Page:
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In C, is it possible to have the forked() process alive indefinitely even after the parent exits?

The idea of what I am trying to do is, Parent process forks a child, then exits, child keeps running in background until another process sends it a kill signal.

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2  
Isn't that how every daemon is implemented? – Kerrek SB Nov 28 '11 at 23:06
    
Sorry I don't understand your answer. I'm quite new to C(5 months, by myself), and I learned about fork and wanted to try some things. – JPS Nov 28 '11 at 23:08
2  
Daemons are processes that run in the background, not attached to any terminal. The standard way to start a daemon is precisely in the way you describe. – Kerrek SB Nov 28 '11 at 23:10
    
@KerrekSB: daemons don't run in the background. Background and foreground (process groups) only exist in relation to terminals, and since daemons don't have a controlling terminal, they run neither in the foreground nor in the background (of any terminal). – ninjalj Nov 29 '11 at 1:32
    
@ninjalj: Good point, thanks. – Kerrek SB Nov 29 '11 at 1:32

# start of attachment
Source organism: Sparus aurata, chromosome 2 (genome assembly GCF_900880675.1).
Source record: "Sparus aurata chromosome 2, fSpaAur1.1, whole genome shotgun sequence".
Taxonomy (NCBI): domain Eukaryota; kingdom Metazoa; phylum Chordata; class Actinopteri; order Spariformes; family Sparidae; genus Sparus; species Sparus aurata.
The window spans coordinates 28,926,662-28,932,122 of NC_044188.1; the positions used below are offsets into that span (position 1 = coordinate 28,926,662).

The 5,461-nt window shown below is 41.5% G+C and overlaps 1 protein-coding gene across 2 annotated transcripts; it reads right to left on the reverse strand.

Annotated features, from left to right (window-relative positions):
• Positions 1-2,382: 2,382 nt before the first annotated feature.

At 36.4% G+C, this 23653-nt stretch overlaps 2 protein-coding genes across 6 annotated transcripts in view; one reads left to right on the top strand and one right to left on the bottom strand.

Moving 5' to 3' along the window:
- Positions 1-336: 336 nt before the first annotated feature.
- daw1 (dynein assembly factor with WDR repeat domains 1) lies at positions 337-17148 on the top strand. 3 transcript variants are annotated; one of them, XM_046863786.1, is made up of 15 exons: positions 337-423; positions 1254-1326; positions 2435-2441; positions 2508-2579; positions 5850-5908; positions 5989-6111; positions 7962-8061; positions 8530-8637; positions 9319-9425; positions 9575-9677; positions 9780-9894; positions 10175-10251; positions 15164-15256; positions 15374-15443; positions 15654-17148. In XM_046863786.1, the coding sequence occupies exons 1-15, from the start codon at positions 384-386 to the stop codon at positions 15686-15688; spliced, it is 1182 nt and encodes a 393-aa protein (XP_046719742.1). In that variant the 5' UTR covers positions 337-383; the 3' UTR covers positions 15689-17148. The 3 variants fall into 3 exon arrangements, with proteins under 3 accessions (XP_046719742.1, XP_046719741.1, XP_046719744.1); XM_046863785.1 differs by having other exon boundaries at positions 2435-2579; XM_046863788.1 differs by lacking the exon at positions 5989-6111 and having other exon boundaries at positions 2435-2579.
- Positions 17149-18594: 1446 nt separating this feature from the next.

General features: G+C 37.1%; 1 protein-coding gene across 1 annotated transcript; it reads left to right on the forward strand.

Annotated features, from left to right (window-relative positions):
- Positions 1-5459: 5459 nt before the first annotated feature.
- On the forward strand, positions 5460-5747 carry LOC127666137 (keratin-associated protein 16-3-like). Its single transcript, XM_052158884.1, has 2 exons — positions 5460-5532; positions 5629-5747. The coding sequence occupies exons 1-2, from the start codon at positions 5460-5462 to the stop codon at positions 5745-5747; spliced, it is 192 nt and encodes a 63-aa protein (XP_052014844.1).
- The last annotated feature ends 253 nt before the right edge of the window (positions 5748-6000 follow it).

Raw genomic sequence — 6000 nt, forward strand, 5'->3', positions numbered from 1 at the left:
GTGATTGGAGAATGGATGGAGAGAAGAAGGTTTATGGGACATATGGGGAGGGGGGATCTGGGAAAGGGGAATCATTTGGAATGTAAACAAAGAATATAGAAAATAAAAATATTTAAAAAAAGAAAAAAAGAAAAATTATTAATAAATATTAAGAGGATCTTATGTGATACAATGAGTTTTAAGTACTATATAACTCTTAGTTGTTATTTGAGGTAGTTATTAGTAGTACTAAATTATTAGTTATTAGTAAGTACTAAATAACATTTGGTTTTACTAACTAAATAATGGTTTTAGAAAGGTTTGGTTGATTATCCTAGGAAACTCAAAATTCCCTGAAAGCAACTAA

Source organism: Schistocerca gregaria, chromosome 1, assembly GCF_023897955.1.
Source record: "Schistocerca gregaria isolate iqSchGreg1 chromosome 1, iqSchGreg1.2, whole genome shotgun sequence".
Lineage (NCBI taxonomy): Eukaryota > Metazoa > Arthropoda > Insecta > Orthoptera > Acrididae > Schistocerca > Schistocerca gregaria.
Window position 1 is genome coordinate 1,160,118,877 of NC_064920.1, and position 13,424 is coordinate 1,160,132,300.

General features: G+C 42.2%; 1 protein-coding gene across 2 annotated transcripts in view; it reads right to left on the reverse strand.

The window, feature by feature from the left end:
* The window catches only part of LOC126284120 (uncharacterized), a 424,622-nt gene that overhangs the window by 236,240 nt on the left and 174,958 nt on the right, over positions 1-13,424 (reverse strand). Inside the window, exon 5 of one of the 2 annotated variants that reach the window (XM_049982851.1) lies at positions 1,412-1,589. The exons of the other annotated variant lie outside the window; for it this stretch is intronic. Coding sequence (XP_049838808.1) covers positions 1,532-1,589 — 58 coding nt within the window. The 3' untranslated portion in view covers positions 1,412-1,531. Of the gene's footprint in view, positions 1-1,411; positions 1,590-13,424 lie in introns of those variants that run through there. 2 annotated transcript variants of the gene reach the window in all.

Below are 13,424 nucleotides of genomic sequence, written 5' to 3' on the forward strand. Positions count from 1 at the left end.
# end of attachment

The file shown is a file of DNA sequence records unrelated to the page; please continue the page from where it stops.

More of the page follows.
up vote 6 down vote accepted

Yes, it is definitely possible to keep the child alive. The other responders are also correct; this is how a "daemon" or background process runs in a Linux environment.

Some call this the "fork off and die" approach. Here's a link describing how to do it: http://wiki.linuxquestions.org/wiki/Fork_off_and_die

Note that more than just fork()-ing is done. File descriptors are closed to keep the background process from tying up system resources, etc.

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Wow. Thanks for that! :) – JPS Nov 28 '11 at 23:13

Kerrek is right, this exactly the way how every daemon is implemented. So, your idea is perfect.

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Thank you, quite new to this, but how would i achieve that? I tryed putting the child on an infinite loop, but it ended anyway. :S – JPS Nov 28 '11 at 23:10
    
Well, even that is a right way. Almost every daemon does some kind of infinite work, perhaps mainly sleeping and e.g. listening on sockets (httpd) or waiting for signals. – Cartesius00 Nov 28 '11 at 23:12

There is a daemon library function which is very easy to use for that.

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The daemon() function call is not without limitations if you want to write a well-behaved daemon. See On Starting Daemons for an explanation.

Briefly: A good daemon should only background when it is ready to field requests, but do its setup under its own PID and print startup errors

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